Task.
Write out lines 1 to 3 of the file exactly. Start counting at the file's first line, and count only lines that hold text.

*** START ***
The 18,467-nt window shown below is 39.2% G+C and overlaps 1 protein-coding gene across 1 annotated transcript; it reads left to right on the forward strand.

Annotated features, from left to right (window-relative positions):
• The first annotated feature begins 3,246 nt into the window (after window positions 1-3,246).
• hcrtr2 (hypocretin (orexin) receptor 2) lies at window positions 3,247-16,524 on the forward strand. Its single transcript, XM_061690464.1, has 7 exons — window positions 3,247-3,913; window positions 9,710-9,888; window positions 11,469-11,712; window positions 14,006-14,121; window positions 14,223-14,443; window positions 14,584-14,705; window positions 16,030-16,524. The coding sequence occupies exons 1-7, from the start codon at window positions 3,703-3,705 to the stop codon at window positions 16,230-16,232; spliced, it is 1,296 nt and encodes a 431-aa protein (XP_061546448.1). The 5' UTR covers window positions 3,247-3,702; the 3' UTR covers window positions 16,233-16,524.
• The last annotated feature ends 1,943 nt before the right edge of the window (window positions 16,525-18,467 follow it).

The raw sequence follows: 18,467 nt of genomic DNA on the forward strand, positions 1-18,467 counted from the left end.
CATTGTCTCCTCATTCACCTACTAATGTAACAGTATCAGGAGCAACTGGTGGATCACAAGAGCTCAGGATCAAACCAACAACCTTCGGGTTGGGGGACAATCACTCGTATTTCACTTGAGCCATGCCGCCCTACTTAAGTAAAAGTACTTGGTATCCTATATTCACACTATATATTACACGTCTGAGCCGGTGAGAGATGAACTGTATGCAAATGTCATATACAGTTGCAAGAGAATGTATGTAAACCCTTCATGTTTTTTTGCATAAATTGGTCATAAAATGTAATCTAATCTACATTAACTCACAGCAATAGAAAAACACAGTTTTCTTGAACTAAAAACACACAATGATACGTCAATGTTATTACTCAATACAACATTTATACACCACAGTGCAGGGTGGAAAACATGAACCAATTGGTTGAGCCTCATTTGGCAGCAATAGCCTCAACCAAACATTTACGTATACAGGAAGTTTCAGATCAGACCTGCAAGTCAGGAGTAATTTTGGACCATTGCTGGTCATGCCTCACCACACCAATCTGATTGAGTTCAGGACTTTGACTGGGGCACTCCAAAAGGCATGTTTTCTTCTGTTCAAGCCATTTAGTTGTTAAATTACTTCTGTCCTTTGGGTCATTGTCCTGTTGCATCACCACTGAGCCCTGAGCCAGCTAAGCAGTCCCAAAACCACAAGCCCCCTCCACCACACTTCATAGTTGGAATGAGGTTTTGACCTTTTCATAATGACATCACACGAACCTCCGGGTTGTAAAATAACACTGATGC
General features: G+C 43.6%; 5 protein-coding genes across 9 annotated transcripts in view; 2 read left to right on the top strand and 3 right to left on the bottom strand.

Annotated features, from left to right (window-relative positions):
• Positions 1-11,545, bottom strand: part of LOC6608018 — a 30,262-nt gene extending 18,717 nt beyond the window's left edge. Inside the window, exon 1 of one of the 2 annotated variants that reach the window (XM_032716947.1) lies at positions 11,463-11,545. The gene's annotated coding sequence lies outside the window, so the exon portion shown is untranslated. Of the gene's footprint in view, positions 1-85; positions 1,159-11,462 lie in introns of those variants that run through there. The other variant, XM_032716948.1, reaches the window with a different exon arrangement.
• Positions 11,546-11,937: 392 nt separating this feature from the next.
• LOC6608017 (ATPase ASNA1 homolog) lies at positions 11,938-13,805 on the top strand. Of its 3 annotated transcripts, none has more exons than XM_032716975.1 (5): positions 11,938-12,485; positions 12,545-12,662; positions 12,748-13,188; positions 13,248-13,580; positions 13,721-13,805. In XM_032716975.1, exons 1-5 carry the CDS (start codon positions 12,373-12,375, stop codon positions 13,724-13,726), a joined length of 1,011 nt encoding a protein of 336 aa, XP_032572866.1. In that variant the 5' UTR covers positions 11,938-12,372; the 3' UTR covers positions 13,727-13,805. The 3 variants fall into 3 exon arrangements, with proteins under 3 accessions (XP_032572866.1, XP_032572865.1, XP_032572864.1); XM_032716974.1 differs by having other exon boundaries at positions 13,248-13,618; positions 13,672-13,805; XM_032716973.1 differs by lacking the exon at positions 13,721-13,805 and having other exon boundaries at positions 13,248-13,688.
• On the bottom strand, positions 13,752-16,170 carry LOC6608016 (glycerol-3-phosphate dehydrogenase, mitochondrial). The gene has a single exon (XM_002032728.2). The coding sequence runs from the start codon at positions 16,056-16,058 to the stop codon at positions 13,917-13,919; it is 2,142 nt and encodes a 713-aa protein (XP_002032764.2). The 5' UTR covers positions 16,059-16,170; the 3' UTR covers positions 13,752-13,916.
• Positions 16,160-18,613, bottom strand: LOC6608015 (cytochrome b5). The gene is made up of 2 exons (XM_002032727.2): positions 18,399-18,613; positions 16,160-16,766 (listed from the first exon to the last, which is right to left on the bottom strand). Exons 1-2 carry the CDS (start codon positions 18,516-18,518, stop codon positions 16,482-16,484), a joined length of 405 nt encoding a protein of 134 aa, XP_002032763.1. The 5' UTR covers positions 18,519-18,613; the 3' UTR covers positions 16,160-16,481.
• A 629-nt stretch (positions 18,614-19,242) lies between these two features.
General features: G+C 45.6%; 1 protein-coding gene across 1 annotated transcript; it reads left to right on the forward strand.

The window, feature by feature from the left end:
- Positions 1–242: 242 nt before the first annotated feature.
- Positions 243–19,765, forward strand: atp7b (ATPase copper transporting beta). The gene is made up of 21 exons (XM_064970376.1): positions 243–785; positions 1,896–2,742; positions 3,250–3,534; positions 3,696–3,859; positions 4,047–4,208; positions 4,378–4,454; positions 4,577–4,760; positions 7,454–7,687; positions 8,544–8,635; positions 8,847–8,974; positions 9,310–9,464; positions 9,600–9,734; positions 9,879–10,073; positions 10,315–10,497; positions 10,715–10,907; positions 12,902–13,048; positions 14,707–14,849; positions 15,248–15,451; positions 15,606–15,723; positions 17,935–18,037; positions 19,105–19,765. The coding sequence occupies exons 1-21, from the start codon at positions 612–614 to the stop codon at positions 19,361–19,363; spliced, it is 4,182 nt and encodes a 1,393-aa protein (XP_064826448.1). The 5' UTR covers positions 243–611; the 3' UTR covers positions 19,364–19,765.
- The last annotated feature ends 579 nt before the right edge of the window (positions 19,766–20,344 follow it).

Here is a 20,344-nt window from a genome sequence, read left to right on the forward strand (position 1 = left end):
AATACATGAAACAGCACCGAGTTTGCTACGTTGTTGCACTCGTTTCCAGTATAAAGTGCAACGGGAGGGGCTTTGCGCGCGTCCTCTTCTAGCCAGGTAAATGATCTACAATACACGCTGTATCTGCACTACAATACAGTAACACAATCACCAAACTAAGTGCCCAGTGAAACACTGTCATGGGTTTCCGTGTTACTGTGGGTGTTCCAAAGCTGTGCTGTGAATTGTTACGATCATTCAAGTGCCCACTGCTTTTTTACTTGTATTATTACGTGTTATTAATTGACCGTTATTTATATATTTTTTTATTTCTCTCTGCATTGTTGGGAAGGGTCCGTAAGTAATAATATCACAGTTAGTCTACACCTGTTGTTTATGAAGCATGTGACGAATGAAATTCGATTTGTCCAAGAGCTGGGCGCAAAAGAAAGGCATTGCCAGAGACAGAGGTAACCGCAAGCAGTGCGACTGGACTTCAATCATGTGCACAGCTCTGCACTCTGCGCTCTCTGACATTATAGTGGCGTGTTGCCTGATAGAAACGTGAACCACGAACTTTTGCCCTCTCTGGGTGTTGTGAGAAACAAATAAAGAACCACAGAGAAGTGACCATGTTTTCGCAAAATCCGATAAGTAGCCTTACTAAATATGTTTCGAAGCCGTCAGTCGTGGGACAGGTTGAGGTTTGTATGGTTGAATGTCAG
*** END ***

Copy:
The 18,467-nt window shown below is 39.2% G+C and overlaps 1 protein-coding gene across 1 annotated transcript; it reads left to right on the forward strand.

Annotated features, from left to right (window-relative positions):
• The first annotated feature begins 3,246 nt into the window (after window positions 1-3,246).